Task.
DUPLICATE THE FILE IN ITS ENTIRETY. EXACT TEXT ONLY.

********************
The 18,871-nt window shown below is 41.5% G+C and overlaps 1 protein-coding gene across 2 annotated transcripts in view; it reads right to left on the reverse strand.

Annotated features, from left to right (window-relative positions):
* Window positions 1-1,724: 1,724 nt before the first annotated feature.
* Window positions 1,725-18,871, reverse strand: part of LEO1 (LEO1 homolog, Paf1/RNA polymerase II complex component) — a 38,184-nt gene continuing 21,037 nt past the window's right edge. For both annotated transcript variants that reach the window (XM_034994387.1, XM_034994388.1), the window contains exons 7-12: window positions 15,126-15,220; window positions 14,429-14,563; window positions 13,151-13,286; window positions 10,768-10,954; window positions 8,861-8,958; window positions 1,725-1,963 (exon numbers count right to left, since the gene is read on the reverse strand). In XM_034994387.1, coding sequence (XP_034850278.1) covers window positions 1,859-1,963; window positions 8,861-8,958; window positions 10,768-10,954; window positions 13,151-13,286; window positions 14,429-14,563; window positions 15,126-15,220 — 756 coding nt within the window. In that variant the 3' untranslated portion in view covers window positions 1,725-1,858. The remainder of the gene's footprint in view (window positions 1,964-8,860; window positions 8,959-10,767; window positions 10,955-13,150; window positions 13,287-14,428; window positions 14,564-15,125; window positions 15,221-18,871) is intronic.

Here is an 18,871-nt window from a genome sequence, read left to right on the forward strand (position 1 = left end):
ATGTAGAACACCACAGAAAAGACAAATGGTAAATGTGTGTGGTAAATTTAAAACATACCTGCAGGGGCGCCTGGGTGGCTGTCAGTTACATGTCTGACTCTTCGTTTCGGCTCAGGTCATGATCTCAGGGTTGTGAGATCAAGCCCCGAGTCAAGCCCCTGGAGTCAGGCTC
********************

The 18,871-nt window shown below is 41.5% G+C and overlaps 1 protein-coding gene across 2 annotated transcripts in view; it reads right to left on the reverse strand.

Annotated features, from left to right (window-relative positions):
* Window positions 1-1,724: 1,724 nt before the first annotated feature.
* Window positions 1,725-18,871, reverse strand: part of LEO1 (LEO1 homolog, Paf1/RNA polymerase II complex component) — a 38,184-nt gene continuing 21,037 nt past the window's right edge. For both annotated transcript variants that reach the window (XM_034994387.1, XM_034994388.1), the window contains exons 7-12: window positions 15,126-15,220; window positions 14,429-14,563; window positions 13,151-13,286; window positions 10,768-10,954; window positions 8,861-8,958; window positions 1,725-1,963 (exon numbers count right to left, since the gene is read on the reverse strand). In XM_034994387.1, coding sequence (XP_034850278.1) covers window positions 1,859-1,963; window positions 8,861-8,958; window positions 10,768-10,954; window positions 13,151-13,286; window positions 14,429-14,563; window positions 15,126-15,220 — 756 coding nt within the window. In that variant the 3' untranslated portion in view covers window positions 1,725-1,858. The remainder of the gene's footprint in view (window positions 1,964-8,860; window positions 8,959-10,767; window positions 10,955-13,150; window positions 13,287-14,428; window positions 14,564-15,125; window positions 15,221-18,871) is intronic.

Here is an 18,871-nt window from a genome sequence, read left to right on the forward strand (position 1 = left end):
ATGTAGAACACCACAGAAAAGACAAATGGTAAATGTGTGTGGTAAATTTAAAACATACCTGCAGGGGCGCCTGGGTGGCTGTCAGTTACATGTCTGACTCTTCGTTTCGGCTCAGGTCATGATCTCAGGGTTGTGAGATCAAGCCCCGAGTCAAGCCCCTGGAGTCAGGCTC